When trees get transplanted, they lose significant portions of their roots, and need time to get used to their new planting location. Below are some guidelines on what to do to establish new trees in Arlington County’s climate, and when you should think of watering older trees:
Watering new trees
During the growing season, newly planted landscape-size trees (usually 1-2 inches in diameter at the trunk, or about 8 ft high), prefer to get watered about 25 gallons every week. Of course when we have heavy rains, this is less necessary, but Arlington often has periods of relative drought, in the later summer, when watering becomes crucial for trees.
Unlike grass or other smaller plants, trees prefer slower watering, over a longer period of time. Here are some options for watering:
- Use a watering bag (see image on the right), and follow the directions on the bag to make sure it drains properly. Remove the bags over the winter.
- Lay a hose at the base of the tree, and let it flow at a low volume for about 30 minutes, before turning it off.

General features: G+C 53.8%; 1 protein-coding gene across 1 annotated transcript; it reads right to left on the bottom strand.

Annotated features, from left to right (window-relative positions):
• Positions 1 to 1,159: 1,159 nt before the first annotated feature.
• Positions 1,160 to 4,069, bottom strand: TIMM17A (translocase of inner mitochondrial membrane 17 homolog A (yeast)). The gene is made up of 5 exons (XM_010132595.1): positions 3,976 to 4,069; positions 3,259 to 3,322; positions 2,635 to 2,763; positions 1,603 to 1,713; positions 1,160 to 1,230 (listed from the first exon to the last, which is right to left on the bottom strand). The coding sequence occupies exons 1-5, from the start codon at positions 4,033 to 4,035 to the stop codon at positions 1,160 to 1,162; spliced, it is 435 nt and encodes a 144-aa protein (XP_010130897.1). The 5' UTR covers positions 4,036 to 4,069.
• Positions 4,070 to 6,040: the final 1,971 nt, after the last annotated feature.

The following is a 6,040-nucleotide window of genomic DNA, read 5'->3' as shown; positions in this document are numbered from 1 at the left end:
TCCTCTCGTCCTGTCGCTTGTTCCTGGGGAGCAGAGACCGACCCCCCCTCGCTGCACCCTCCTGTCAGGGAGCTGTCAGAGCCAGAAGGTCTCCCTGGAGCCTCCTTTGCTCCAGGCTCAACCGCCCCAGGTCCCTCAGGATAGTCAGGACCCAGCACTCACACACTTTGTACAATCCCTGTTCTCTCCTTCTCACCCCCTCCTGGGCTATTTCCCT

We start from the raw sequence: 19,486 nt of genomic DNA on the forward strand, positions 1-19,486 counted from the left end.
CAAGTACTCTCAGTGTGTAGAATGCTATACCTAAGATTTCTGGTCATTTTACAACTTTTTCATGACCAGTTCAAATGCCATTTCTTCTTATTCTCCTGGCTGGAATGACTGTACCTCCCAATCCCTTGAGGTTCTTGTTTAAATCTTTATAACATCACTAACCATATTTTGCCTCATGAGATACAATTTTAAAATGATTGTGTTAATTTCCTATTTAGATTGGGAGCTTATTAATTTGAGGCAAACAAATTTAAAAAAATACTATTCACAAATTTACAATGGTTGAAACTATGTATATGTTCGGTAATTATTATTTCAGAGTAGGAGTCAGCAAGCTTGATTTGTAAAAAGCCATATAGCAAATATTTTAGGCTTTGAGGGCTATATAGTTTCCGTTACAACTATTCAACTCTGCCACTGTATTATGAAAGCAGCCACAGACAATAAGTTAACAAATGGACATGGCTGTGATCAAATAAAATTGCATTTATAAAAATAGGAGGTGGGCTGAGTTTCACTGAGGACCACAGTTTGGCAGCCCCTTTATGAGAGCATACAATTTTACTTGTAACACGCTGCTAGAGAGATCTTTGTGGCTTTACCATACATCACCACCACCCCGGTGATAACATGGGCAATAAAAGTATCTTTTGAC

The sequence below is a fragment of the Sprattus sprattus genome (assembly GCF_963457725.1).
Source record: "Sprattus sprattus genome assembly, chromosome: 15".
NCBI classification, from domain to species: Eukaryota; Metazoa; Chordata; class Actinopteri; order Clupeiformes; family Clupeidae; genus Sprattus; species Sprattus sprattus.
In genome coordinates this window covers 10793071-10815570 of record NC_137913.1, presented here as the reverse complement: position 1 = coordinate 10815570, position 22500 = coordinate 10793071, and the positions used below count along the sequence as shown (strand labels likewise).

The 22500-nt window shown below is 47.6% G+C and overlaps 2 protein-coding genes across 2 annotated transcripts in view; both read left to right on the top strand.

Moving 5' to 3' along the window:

- Use surface irrigation, around the base of the tree. Be careful to remove irrigation after the tree is established.
For a video on watering, check out Casey Trees’ watering video:
Watering older trees
Older trees may have established roots, and good access to water, but in cases of extreme drought, they can really benefit from extra water. Here are some options that work:
- Lay a hose at the base of the tree, and water at low pressure for up to 1 hour.
- Combine watering bags around the trunk of the tree, and fill these with water. Be sure to remove these after the dry season, as they can introduce decay in the trunk, if left on.
When do I water?
It is generally recommended that if less than 1 inch of rain has been recorded locally in a whole week, to water your trees. You can use the National Weather Service website to track precipitation:
Another great resource are the Casey Trees watering alerts, which are posted on their website every week: http://caseytrees.org/